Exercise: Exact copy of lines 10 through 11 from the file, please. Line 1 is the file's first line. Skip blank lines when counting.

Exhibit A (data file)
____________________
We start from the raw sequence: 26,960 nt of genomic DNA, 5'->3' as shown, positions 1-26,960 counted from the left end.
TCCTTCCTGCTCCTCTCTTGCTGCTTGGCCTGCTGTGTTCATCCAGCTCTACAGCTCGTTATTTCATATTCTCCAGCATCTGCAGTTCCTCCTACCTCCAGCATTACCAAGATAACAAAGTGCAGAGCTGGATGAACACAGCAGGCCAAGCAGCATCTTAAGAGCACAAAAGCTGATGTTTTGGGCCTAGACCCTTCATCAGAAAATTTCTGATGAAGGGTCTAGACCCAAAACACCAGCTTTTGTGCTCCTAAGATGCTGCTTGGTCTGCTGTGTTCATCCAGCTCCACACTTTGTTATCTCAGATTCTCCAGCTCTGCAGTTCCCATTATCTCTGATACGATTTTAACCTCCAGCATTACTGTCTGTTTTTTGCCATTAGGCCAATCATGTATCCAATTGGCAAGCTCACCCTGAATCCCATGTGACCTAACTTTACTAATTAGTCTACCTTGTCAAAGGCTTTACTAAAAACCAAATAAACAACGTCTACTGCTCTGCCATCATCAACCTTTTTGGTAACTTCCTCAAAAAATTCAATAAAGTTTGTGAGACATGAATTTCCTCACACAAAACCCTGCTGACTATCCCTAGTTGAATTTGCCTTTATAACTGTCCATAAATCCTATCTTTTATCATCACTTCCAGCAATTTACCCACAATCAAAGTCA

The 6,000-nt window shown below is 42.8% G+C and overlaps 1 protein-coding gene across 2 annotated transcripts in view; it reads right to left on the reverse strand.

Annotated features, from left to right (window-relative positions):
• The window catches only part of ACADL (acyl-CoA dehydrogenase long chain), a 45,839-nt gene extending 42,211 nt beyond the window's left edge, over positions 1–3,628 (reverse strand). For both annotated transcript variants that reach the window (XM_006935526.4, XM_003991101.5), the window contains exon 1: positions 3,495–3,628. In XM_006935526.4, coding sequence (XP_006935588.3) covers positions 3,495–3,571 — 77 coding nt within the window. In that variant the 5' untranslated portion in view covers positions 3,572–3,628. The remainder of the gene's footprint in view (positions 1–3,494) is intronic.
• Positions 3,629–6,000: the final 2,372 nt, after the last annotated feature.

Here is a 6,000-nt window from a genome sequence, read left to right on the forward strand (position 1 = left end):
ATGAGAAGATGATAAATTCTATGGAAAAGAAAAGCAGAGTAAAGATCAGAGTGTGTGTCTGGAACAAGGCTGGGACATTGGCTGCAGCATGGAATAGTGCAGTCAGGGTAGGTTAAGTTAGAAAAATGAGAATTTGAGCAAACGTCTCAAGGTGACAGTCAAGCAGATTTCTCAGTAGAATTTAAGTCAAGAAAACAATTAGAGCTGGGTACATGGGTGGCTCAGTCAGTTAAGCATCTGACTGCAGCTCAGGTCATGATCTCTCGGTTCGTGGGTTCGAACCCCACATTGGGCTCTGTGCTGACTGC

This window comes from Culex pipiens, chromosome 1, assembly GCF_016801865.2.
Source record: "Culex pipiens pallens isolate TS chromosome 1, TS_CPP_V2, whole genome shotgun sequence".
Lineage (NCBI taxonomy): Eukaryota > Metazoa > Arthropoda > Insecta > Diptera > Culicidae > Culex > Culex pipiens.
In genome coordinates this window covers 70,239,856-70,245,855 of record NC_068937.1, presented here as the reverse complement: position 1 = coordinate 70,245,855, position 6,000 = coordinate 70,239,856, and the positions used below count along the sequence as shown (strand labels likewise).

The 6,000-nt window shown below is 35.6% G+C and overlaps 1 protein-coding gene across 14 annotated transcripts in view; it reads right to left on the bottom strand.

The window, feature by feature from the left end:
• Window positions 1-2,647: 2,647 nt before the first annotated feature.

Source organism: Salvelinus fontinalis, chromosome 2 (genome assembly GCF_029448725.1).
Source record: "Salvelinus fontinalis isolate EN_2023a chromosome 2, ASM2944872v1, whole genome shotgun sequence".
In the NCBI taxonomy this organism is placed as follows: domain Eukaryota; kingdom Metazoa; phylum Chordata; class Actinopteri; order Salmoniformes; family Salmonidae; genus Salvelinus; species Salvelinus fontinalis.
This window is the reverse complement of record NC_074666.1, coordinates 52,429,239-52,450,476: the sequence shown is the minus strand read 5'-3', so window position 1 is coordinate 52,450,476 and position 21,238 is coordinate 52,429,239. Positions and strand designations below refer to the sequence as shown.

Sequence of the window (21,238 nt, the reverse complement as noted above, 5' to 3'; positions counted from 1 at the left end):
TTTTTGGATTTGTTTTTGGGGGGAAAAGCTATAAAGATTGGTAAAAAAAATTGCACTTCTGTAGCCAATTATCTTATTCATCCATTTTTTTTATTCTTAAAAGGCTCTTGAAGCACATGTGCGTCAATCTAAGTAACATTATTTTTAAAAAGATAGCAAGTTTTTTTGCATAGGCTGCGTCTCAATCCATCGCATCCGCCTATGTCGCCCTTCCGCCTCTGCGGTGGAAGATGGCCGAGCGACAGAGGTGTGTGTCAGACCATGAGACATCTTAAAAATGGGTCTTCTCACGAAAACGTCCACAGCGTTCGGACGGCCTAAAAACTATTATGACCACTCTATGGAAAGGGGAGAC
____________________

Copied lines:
Source record: "Culex pipiens pallens isolate TS chromosome 1, TS_CPP_V2, whole genome shotgun sequence".
Lineage (NCBI taxonomy): Eukaryota > Metazoa > Arthropoda > Insecta > Diptera > Culicidae > Culex > Culex pipiens.